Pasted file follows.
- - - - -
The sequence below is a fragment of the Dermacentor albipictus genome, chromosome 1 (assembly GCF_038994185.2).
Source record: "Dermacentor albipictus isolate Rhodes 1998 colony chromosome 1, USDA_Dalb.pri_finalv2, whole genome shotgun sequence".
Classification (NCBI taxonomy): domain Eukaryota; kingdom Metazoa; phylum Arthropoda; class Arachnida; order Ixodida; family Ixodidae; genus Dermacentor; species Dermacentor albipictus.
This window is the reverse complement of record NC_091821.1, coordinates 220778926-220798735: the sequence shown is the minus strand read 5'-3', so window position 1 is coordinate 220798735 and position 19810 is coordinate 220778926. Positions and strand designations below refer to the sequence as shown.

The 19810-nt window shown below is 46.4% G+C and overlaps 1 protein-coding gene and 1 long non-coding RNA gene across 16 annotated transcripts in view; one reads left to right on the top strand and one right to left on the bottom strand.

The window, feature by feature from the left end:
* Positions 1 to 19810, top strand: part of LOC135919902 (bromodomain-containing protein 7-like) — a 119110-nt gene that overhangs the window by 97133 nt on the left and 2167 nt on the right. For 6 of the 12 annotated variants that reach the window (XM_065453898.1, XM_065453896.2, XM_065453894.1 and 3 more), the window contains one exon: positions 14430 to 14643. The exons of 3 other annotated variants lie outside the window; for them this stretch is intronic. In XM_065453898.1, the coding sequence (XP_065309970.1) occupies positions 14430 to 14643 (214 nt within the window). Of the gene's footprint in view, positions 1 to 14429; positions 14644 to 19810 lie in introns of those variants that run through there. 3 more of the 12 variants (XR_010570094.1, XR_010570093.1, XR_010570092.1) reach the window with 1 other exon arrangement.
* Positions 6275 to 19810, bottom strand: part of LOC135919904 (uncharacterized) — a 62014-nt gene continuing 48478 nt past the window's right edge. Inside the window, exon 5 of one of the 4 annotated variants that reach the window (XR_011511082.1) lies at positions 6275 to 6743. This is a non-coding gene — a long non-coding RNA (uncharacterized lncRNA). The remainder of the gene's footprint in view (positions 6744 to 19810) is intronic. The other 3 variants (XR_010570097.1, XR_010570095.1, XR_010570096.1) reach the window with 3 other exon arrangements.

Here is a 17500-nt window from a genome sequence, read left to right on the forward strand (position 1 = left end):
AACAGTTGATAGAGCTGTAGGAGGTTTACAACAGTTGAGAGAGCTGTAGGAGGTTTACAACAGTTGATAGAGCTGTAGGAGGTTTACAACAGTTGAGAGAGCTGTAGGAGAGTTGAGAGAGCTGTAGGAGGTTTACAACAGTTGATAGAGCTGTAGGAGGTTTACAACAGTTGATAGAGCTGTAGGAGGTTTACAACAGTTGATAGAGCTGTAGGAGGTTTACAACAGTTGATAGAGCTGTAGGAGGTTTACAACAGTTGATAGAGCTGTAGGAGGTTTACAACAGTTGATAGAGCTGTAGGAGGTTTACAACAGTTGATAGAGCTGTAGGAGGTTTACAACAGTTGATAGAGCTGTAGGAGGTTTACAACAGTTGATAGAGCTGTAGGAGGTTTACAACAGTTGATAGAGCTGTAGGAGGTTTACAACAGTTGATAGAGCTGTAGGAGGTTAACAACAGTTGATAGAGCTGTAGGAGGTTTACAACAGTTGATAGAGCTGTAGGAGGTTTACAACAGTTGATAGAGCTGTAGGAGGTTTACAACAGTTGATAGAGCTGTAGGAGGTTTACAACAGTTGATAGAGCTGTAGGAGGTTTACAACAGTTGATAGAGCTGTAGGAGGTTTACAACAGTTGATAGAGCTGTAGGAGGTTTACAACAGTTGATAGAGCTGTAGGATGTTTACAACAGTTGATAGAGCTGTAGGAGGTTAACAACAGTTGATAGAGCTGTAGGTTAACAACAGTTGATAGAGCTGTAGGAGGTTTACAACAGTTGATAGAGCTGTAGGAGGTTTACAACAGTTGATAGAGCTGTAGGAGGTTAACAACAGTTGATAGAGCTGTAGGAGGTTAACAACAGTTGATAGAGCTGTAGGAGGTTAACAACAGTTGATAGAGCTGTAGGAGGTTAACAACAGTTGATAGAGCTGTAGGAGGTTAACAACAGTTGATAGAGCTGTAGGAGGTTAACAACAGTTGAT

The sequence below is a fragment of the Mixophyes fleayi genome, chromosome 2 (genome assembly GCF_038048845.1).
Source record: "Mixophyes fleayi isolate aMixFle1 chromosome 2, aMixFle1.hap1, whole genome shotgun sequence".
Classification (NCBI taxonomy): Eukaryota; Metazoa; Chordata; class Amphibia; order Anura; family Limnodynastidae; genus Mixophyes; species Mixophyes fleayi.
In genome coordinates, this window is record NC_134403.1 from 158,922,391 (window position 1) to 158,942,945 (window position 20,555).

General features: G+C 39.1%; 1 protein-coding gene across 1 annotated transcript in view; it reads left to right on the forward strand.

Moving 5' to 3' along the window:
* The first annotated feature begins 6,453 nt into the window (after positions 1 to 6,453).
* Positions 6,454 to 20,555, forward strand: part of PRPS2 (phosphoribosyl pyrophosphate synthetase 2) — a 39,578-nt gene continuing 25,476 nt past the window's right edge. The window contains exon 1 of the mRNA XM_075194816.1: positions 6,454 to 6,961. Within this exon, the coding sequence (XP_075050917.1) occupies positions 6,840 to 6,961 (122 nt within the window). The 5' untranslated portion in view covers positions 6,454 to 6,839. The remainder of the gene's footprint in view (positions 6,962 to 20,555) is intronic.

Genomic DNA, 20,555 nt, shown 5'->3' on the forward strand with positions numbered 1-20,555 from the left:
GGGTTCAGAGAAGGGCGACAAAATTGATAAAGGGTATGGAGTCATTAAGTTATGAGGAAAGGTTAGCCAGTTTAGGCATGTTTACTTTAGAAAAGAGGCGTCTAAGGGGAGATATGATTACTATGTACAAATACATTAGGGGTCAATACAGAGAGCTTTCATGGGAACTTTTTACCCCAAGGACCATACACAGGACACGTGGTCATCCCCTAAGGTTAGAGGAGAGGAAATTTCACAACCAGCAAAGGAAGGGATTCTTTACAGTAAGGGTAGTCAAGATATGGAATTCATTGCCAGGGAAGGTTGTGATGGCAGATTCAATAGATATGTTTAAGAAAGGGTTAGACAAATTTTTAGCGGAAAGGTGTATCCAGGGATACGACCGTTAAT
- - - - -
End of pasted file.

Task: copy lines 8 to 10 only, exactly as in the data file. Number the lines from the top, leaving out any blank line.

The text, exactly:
* Positions 6275 to 19810, bottom strand: part of LOC135919904 (uncharacterized) — a 62014-nt gene continuing 48478 nt past the window's right edge. Inside the window, exon 5 of one of the 4 annotated variants that reach the window (XR_011511082.1) lies at positions 6275 to 6743. This is a non-coding gene — a long non-coding RNA (uncharacterized lncRNA). The remainder of the gene's footprint in view (positions 6744 to 19810) is intronic. The other 3 variants (XR_010570097.1, XR_010570095.1, XR_010570096.1) reach the window with 3 other exon arrangements.

Here is a 17500-nt window from a genome sequence, read left to right on the forward strand (position 1 = left end):
AACAGTTGATAGAGCTGTAGGAGGTTTACAACAGTTGAGAGAGCTGTAGGAGGTTTACAACAGTTGATAGAGCTGTAGGAGGTTTACAACAGTTGAGAGAGCTGTAGGAGAGTTGAGAGAGCTGTAGGAGGTTTACAACAGTTGATAGAGCTGTAGGAGGTTTACAACAGTTGATAGAGCTGTAGGAGGTTTACAACAGTTGATAGAGCTGTAGGAGGTTTACAACAGTTGATAGAGCTGTAGGAGGTTTACAACAGTTGATAGAGCTGTAGGAGGTTTACAACAGTTGATAGAGCTGTAGGAGGTTTACAACAGTTGATAGAGCTGTAGGAGGTTTACAACAGTTGATAGAGCTGTAGGAGGTTTACAACAGTTGATAGAGCTGTAGGAGGTTTACAACAGTTGATAGAGCTGTAGGAGGTTTACAACAGTTGATAGAGCTGTAGGAGGTTAACAACAGTTGATAGAGCTGTAGGAGGTTTACAACAGTTGATAGAGCTGTAGGAGGTTTACAACAGTTGATAGAGCTGTAGGAGGTTTACAACAGTTGATAGAGCTGTAGGAGGTTTACAACAGTTGATAGAGCTGTAGGAGGTTTACAACAGTTGATAGAGCTGTAGGAGGTTTACAACAGTTGATAGAGCTGTAGGAGGTTTACAACAGTTGATAGAGCTGTAGGATGTTTACAACAGTTGATAGAGCTGTAGGAGGTTAACAACAGTTGATAGAGCTGTAGGTTAACAACAGTTGATAGAGCTGTAGGAGGTTTACAACAGTTGATAGAGCTGTAGGAGGTTTACAACAGTTGATAGAGCTGTAGGAGGTTAACAACAGTTGATAGAGCTGTAGGAGGTTAACAACAGTTGATAGAGCTGTAGGAGGTTAACAACAGTTGATAGAGCTGTAGGAGGTTAACAACAGTTGATAGAGCTGTAGGAGGTTAACAACAGTTGATAGAGCTGTAGGAGGTTAACAACAGTTGAT